Class, Dismissed: Working-Class Youth and the Evasion of Socioeconomic Inequality in an Affluent Suburb

By many measures, inequality in the United States is at an all-time high; the racial wealth gap remains, and
income inequality has more than doubled in the last three decades (Pew Research Center 2020). And yet, in
many communities, people struggle to talk about inequality. Scholars have repeatedly found evidence of an
aversion to open discourse about race and racial inequality in both the general population (Bell & Hartmann
2007; Bonilla-Silva 2003) and in educational contexts (Lewis-McCoy 2014; Pollock 2004), although some
recent work has questioned the dominance of the “colorblindness” paradigm (Berrey 2011). Similarly,
previous work has found that people are generally uncomfortable discussing class, although the extent to
which a taboo holds against talking about class varies across the income spectrum (Sherman 2017; Silva 2019;
Zaloom 2019). Despite that general discomfort with discussing class, however, previous work has found that
in some contexts, people may be more inclined to address class inequality than racial inequality (Johnson 2006;
Khan 2012; Mueller 2017; Warikoo 2016), arguing that class is the real driver of inequalities. That said, how
youth from marginalized groups make sense of racial and class inequality in diverse contexts remains unclear.
Given the salience of race in the United States, we might expect marginalized youth to foreground race and
downplay class. But given the pervasiveness of race-evasive discourses in diverse (especially predominantly
white) spaces, we also might expect marginalized youth to minimize race and emphasize class.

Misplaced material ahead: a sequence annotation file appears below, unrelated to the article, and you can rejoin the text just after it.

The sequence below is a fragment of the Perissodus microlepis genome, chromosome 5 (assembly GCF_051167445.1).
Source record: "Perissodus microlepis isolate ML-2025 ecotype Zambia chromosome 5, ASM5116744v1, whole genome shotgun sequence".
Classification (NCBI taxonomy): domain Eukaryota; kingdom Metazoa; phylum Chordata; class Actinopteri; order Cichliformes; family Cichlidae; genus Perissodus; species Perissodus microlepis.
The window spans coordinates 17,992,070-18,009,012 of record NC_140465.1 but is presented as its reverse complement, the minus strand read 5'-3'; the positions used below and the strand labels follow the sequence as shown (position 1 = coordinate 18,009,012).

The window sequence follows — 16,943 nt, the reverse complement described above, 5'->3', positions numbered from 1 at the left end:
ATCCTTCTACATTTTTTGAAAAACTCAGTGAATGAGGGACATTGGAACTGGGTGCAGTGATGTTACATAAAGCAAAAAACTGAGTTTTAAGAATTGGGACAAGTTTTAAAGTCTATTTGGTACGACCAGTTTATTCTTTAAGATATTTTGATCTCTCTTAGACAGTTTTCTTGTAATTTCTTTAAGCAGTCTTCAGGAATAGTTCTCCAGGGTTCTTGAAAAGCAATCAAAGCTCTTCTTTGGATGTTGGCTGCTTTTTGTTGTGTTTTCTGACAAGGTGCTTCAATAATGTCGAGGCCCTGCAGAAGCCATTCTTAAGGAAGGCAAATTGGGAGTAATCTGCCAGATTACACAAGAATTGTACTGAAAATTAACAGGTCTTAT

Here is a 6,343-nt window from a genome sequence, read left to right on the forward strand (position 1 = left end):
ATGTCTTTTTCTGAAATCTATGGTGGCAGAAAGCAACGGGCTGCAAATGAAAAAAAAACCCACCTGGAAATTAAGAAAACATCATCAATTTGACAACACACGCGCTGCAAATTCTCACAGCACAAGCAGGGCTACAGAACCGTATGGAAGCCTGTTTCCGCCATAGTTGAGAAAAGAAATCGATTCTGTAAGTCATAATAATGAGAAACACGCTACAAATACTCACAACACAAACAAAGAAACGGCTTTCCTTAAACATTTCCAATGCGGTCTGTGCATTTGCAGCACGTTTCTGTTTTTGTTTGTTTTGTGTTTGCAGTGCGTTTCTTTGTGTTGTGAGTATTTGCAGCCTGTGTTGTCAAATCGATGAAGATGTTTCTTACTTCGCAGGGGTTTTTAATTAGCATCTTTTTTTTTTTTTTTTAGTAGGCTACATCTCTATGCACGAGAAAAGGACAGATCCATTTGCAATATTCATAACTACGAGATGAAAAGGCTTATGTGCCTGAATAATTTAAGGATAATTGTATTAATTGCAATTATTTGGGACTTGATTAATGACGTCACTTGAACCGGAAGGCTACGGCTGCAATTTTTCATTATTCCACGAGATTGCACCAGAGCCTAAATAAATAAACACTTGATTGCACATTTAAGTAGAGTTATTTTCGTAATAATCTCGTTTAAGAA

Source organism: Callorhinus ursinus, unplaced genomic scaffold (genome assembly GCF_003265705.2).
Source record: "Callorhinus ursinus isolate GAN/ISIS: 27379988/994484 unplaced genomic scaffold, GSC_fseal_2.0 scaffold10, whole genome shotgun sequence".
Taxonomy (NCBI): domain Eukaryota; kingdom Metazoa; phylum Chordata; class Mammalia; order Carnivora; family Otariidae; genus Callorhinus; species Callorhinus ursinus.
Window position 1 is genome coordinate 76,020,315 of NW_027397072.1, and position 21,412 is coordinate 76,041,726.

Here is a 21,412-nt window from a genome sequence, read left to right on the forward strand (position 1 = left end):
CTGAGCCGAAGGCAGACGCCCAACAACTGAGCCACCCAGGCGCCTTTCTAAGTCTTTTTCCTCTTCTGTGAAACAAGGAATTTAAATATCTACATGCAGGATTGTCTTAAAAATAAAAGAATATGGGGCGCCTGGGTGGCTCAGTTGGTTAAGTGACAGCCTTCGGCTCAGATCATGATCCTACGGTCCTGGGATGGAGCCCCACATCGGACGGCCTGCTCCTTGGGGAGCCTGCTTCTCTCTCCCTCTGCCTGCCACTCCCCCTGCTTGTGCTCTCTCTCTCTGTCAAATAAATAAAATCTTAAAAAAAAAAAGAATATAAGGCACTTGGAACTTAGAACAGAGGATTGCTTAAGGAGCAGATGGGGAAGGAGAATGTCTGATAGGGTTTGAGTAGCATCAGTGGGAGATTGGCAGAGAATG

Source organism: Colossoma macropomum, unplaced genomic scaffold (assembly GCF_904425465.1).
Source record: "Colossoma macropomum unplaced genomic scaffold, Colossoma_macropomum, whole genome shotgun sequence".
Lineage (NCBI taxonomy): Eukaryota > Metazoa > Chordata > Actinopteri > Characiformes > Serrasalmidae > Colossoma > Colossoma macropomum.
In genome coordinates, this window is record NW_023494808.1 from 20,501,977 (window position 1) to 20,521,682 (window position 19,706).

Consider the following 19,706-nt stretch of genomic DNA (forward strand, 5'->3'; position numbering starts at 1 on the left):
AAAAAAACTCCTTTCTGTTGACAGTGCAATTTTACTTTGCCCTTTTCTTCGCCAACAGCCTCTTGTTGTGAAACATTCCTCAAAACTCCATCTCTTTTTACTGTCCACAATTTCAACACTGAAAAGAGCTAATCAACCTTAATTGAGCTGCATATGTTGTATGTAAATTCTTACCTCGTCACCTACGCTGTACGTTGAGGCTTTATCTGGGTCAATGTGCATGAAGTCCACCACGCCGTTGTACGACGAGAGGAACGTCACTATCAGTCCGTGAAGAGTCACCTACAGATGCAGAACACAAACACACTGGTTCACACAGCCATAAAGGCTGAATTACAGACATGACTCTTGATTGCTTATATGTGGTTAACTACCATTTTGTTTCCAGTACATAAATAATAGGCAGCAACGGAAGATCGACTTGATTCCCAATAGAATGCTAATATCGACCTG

This is a timely inquiry, as against a backdrop of rising inequality and persistent reticence to discuss inequality,
communities that were previously overwhelmingly white and affluent are becoming increasingly diverse (Frey
2014). With that in mind, this dissertation uses the case of an affluent, predominantly white suburb
(“Kirkwood”) to illuminate how a privileged but racially and socioeconomically diverse community talks
about class inequality. Using ethnographic methods, I focus on a group of working-class ninth-graders (all but
one of whom are students of color) who live and attend school in Kirkwood. Drawing on extensive
participant observation, in-depth interviews with both students and teachers, and review of school
documents, I find that despite working-class students experiencing academic and extracurricular disparities,
reporting feelings of not belonging, and struggling with issues of food insecurity, Kirkwood students and
community members frequently evade talking about class, even going so far as to assert that class inequality is
a non-issue in their community. Surprisingly, they also frequently pivot from class to race, deviating from the
color-evasiveness more often described in previous research (Bonilla-Silva 2003; Pollock 2004). I argue that
the color-conscious, class-evasive discourse among students and adults in Kirkwood is evidence that, under some
circumstances, members of predominantly white communities will choose to engage issues of racial
inequality, but that that does not automatically extend to engagement on issues of class inequality. Taken
together, these findings offer implications for the study of discourse around inequality as well as the work of
advancing equity in increasingly diverse schools.